In my previous post, I described the move to non-traditional distribution models as an evolution within the broadcasting industry. Now content owners, enabled by technology providers are taking control in a world where the viewing patterns of consumers are dramatically changing due to advances in mobile, and flexible content provisioning.
The broadcasting counter-revolution is about staying ahead of the game and providing viewers with the platforms and services that give them more control when it comes to dictating their own viewing experiences.
For broadcasters and Over the Top (OTT) network providers, this means enabling content to be delivered via non-traditional distribution channels, to support on-demand and catch-up services that allow viewers to watch whatever content they want, whenever they want, on any device. It also is enabling the disruption of regionalisation and rights management as content owners seek to extend reach and distribute their content on a global basis.
What about those events that you can’t simply watch whenever you want – events that require viewers to tune in live and truly experience the dramatic moments as they happen? Live broadcast has been around since 1946, with the BBC airing the first ever live football match in October of that year – almost 70 years ago. However, the challenges facing broadcasters are extremely different in the age of non-linear television.
Live broadcast events such as the Rugby World Cup 2015 games, which command over 200 broadcast territories to screen more than 20,000 hours of coverage, can no longer expect the viewer to come to them. It’s a case of bringing live events to viewers on mobile devices, through cloud-based applications and platforms on every conceivable type of device.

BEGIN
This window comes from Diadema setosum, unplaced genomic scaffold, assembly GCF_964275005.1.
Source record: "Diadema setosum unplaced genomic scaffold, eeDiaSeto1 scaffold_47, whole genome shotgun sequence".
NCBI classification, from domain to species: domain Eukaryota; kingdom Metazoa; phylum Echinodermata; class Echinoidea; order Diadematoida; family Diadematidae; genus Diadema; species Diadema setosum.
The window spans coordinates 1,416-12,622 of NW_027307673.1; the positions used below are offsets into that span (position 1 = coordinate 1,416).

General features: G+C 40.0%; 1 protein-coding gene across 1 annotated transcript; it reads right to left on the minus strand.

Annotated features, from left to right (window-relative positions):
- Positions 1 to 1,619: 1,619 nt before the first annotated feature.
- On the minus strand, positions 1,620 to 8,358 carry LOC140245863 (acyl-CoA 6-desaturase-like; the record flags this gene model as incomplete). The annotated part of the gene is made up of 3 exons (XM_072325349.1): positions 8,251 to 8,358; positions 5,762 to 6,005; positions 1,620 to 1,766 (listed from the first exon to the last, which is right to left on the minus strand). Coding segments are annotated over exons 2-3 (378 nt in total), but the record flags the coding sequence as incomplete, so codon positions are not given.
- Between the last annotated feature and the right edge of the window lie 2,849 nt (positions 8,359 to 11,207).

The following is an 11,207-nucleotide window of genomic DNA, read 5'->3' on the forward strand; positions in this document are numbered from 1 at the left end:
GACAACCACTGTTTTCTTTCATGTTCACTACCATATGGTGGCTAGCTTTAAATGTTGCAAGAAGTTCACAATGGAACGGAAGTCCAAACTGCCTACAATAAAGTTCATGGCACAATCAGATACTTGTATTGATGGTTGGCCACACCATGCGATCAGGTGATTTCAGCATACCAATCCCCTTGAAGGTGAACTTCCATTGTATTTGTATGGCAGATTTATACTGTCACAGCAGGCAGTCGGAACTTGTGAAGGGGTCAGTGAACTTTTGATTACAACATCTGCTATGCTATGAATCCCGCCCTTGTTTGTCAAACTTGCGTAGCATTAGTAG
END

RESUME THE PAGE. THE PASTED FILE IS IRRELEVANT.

The ability to quickly deliver high quality content in HD, Full HD and 4K, depending on what device the content is being viewed on, is critical, and the benefits of being able to deliver it over the Internet has led to an increase in competition in the broadcasting space; with disruptors such as Netflix in the on-demand space and soon-to-be-launched live events channel.
Not only are companies with innovative broadcasting distribution models changing the way content reaches the consumer, they are also looking to produce and own their own content. Again, Netflix is a good example of this with its Netflix Originals shows such as Narcos, Orange is the New Black and House of Cards.
The success of these shows reminds us that in the midst of the broadcasting revolution, the number one priority for broadcasters is still to produce great content. If you have great content, there are a multitude of ways to deliver it to viewers, so it’s about exploring every possible avenue to keep viewers engaged and appeal to advertisers.
While technology is giving broadcasters new ways of increasing revenues, it also provides various means of reducing production and distribution costs to remain profitable. The operational platforms used by broadcasters to manage content, review and approve content, and format content are increasing moving to the cloud due to its ability to make huge pieces of film accessible to a global, mobile workforce.
Ultimately, the best counter-revolutionary movement broadcasters can make is to empower viewers more. Providing a great product is still the most important piece of the puzzle as far as broadcasters are concerned. However, the process of getting that product in front of viewers and appeasing advertisers has become far more complicated.
The good news for broadcasters is that connectivity providers such as Tata Communications, with its high speed digital network and ecosystem of hosted, cloud based media services can ensure that broadcasters are able deliver uninterrupted, high quality content across the globe.
Furthermore, with a fully supported content delivery network, a cloud-based service for accelerating Web content, videos, and live streams to audiences around the globe, a partner like Tata Communications can give broadcasters a foundation for innovation when it comes to distributing content.
This relieves the complexity and operational expenses that come with building the infrastructure to reach viewers, and allows content owners to focus on their core value proposition: developing killer content.
Read the first part of this blog post: ‘Non-traditional distribution: a revolution from above and below’.